Charity Control: Evaluating legal risks for in-house nonprofit fundraising

Nonprofits are always looking for ways to increase donations to serve their charitable purposes.  But what are the legal risks to the nonprofit if it moves its fundraising efforts in-house as opposed to continuing to outsource its fundraising to professional fundraisers?

First, moving fundraising in-house allows the nonprofit to control how and when calls are made to ensure compliance with federal and state laws. It can ensure agents are properly trained and monitored. This eliminates the risk of being on the hook if a professional fundraiser fails to comply with the law and a plaintiff alleges that it unlawfully received calls made on behalf of the nonprofit. Plaintiffs often go after both parties especially if the nonprofit is a larger organization, which plaintiffs’ attorneys assume to have deep pockets. The nonprofit also would control and have immediate access to records showing compliance with applicable law.

A strong indemnification clause can, however, reduce the burden to the nonprofit if the professional fundraiser is at fault, but it would still have to expend legal resources to enforce the clause. This is only beneficial to the nonprofit if the professional fundraiser has the assets to indemnify the nonprofit in the first place and does not protect the nonprofit from being a defendant if sued, only making it potentially whole after the subsequent indemnification determination.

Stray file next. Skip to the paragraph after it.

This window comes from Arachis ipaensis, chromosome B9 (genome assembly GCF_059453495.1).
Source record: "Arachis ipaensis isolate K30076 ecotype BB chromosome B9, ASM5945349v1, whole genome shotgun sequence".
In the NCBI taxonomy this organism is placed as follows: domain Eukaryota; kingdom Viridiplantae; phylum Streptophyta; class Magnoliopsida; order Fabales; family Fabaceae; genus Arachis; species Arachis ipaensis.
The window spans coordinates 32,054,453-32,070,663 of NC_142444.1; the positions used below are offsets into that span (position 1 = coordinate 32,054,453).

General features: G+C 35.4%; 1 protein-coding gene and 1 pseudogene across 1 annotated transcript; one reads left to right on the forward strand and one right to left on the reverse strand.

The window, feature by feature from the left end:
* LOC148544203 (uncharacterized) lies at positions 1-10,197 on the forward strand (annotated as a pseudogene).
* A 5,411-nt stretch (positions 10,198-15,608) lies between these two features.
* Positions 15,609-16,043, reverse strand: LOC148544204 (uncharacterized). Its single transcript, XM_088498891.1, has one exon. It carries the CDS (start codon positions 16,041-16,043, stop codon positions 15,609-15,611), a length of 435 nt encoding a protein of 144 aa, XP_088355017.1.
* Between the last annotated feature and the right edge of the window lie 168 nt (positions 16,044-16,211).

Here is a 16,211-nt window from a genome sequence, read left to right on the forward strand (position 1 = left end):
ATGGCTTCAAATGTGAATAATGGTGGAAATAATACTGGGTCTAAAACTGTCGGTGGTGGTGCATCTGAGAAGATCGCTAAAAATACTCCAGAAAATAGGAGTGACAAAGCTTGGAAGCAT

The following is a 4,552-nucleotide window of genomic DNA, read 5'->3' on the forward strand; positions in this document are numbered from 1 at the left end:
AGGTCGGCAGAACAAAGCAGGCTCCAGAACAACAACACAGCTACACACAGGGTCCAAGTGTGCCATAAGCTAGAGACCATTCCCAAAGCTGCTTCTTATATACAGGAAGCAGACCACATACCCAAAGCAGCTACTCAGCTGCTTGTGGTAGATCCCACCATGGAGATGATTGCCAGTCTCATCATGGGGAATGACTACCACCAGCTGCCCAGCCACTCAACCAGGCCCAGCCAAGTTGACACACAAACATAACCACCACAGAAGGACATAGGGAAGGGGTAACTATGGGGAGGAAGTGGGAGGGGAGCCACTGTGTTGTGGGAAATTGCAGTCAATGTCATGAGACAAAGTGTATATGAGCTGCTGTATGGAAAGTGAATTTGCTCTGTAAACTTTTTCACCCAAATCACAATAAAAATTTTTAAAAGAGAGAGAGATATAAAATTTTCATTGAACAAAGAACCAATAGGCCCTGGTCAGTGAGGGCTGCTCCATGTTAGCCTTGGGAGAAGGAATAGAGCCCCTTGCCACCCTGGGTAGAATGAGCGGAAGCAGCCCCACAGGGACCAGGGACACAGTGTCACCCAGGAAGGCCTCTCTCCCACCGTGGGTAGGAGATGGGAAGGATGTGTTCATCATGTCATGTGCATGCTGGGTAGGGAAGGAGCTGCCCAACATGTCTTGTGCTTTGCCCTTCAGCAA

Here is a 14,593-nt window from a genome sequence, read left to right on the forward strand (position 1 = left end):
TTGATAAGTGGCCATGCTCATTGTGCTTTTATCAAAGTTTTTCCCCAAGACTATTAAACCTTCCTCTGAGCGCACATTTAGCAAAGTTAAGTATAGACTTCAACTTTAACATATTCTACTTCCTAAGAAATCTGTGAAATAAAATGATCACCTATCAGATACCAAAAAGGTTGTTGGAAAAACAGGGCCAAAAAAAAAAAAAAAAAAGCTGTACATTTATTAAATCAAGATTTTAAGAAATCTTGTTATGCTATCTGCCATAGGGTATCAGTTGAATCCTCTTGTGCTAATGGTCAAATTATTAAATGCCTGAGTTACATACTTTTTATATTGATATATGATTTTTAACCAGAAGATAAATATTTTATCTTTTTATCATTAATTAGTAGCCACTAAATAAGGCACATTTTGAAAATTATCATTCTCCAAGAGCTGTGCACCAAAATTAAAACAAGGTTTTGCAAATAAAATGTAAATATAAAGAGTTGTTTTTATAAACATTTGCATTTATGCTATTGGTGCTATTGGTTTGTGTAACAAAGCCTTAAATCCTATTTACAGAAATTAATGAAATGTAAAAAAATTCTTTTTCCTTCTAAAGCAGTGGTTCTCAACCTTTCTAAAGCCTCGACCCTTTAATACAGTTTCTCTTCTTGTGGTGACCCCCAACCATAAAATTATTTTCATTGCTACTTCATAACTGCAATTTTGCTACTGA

If the nonprofit decides to move its fundraising efforts in-house, it will have 100 percent of the financial burden if it is sued by a plaintiff whether the allegations are meritless or not. While the nonprofit will not have worry about mistakes by a professional fundraiser, it will have to ensure its in-house fundraising efforts comply with all federal and state laws and continue to monitor and update its policies and practices to ensure compliance as well as keep records of those efforts.

If the nonprofit chooses the latter, it should obtain liability insurance for both violations and alleged violations of the Telephone Consumer Protection Act (“TCPA”). Most insurance policies exclude TCPA coverage unless explicitly stated in the policy. This is the biggest financial risk to the nonprofit as plaintiffs’ attorneys often file class actions under the TCPA claiming $500-$1,500 per alleged violation. 

Compliance with state law presents similar issues, but without the potential for class actions. In our experience, state regulation of fundraising is substantially easier if fundraising is done in-house, and you should enjoy indirect savings from this fact, i.e. because your fundraising will not be net of your outside fundraisers’ registration and other state compliance costs, your overall return could be higher conducting the calling in-house.

Please contact us if you have questions related to in-house fundraising for your organization.